Warnings are spread quickly and in many ways, including television, radio and online. Technological advances have allowed people to receive warnings via cell phone, calling, and many other ways. Monitors provide critical storm reports, and emergency officials implement plans made by emergency managers. Updates are released frequently until the immediate threat is gone.
Provinces and cities have sirens, and therefore decide how and when to activate them. The National Weather Service doesn’t seem to have them. There are many different policies by counties and cities. Some will activate them throughout the entire county for a tornado warning only. Others will activate sirens across the county for tornado warnings and all severe thunderstorm warnings. Some will activate sirens across the county for severe tornado and thunderstorm warnings of at least 70 or 75 miles per hour. Others will only activate sirens for parts of the interrupts. Also, local officials may sound the siren any time they think severe weather is a threat, even if there is no warning from the National Weather Service.
The siren usually sounds about 3 minutes and then goes silent. It is very rare to keep the siren ringing for the entire warning, as this will cause the backup battery to run out, which is critical in the event of a power outage. Moreover, the siren engine will fail more quickly if the siren is constantly beeping. Some jurisdictions may repeat the siren every few minutes. There is no such thing as “all clear” for storms.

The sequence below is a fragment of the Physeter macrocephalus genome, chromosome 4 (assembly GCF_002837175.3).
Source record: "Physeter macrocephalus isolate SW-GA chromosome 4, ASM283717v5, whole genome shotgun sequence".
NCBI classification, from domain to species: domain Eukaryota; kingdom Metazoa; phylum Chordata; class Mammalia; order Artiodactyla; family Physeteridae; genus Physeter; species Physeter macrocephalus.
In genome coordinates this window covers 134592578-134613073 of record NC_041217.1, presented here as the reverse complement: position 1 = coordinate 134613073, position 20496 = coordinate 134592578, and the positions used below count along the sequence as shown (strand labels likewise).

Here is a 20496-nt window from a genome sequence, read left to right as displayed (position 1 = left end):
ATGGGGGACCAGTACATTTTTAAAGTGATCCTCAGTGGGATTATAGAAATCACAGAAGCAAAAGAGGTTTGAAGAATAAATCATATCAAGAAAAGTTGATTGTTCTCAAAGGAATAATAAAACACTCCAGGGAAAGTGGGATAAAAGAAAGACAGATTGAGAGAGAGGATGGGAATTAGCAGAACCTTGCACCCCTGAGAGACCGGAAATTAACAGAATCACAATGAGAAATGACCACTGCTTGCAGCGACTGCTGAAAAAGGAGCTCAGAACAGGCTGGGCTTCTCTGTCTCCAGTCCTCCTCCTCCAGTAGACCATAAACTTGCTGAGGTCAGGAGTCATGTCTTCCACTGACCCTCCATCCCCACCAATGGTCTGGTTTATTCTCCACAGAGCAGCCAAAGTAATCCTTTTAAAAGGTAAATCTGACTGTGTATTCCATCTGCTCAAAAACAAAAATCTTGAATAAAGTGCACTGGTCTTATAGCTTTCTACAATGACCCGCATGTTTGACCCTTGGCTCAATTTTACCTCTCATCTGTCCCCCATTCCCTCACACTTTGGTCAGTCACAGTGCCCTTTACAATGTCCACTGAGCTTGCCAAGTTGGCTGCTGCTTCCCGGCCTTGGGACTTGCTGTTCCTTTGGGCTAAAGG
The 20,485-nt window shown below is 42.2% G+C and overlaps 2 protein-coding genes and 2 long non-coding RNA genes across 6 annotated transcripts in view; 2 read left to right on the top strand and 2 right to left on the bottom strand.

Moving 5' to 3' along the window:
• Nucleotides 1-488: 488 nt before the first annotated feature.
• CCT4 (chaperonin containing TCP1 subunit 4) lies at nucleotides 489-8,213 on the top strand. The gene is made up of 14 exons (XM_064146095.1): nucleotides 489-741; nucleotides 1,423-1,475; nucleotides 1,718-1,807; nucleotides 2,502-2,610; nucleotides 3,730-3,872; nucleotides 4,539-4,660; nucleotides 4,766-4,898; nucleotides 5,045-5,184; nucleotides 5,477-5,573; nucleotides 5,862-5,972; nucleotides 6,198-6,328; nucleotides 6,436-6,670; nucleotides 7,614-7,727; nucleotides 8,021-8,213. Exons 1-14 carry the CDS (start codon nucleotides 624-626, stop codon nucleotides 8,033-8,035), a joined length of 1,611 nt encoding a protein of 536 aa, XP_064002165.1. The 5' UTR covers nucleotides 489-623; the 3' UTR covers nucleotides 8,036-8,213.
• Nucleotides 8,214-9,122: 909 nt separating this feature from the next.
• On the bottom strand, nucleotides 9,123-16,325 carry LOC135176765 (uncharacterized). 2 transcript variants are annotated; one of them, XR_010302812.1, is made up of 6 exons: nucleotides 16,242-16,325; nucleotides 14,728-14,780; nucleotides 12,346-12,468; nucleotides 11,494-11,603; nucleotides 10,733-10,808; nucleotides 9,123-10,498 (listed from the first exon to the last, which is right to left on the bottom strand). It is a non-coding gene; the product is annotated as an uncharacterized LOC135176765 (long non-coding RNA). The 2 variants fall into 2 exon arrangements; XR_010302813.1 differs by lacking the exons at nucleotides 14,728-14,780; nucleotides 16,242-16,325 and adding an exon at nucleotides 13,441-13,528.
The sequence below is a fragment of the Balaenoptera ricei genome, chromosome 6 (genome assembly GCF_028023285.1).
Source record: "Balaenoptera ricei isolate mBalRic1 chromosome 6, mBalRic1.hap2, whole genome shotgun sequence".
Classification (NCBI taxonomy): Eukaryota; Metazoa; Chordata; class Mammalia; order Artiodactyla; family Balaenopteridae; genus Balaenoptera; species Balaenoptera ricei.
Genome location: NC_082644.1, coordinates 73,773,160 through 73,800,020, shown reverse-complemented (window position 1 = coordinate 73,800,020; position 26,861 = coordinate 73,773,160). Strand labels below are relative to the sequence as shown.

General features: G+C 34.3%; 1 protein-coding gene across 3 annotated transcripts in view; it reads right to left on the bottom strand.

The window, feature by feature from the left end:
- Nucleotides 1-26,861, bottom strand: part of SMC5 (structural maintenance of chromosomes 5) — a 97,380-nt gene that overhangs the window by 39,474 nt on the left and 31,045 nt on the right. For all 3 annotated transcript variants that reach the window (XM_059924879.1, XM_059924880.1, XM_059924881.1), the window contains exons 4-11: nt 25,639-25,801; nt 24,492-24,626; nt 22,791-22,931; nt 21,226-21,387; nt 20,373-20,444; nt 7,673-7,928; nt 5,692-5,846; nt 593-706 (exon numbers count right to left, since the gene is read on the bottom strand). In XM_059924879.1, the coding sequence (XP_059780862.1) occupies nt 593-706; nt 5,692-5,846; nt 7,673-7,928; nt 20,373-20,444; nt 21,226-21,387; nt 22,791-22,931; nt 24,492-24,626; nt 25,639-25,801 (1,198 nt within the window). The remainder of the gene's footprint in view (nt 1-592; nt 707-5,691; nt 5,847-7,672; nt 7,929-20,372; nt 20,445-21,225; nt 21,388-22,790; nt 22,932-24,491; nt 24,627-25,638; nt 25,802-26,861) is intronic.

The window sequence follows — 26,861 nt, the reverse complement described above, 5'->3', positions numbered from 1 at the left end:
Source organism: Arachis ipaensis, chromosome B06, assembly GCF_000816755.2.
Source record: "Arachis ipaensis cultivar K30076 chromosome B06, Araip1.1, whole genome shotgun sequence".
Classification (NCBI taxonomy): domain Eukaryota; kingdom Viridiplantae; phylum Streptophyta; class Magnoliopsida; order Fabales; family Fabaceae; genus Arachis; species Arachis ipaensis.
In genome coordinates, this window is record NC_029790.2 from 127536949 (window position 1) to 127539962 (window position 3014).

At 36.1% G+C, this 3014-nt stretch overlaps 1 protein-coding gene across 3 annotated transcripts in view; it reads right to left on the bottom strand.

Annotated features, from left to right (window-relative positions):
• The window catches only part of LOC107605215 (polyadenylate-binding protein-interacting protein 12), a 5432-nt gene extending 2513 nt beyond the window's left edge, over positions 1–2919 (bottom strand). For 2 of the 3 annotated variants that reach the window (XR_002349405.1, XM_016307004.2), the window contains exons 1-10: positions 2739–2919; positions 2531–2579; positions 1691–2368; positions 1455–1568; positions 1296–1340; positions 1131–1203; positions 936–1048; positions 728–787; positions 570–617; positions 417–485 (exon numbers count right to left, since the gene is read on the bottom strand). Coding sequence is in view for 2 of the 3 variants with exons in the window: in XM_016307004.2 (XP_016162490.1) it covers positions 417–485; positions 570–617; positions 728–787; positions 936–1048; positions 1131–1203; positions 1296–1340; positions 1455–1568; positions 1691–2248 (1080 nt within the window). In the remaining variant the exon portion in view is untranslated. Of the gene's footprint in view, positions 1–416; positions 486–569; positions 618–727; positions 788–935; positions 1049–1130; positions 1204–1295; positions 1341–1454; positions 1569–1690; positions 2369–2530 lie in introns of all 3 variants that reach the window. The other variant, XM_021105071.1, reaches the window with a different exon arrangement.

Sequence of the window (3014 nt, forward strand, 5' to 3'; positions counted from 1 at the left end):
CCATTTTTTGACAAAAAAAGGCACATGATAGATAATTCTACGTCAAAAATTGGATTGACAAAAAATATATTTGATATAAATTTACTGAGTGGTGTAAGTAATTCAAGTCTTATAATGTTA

The media receives and disseminates cautionary information to you, often by interrupting programming. Many television stations use crawling and other visual aids.
NOAA Weather Radio…
NOAA Weather Radio’s Tone Alert feature will activate specially designed receivers, and sound an alarm to alert you of danger. It sounds alert any time the National Weather Service issues a warning, even in the middle of the night. Make sure you have a NOAA Weather radio, as you can’t always rely on sirens, phone calls, or seeing warnings on TV.
You can hear live weather updates on MPR News at 7:35 AM, 9:35 AM and 4:39 PM every Saturday and Sunday.
You make MPR news possible. Individual donations are behind the clarity in coverage from our reporters across the state, the stories that connect us, and the conversations that offer perspectives. Help ensure MPR remains a resource that brings Minnesota residents together.
Donate today. A $17 gift that makes a difference.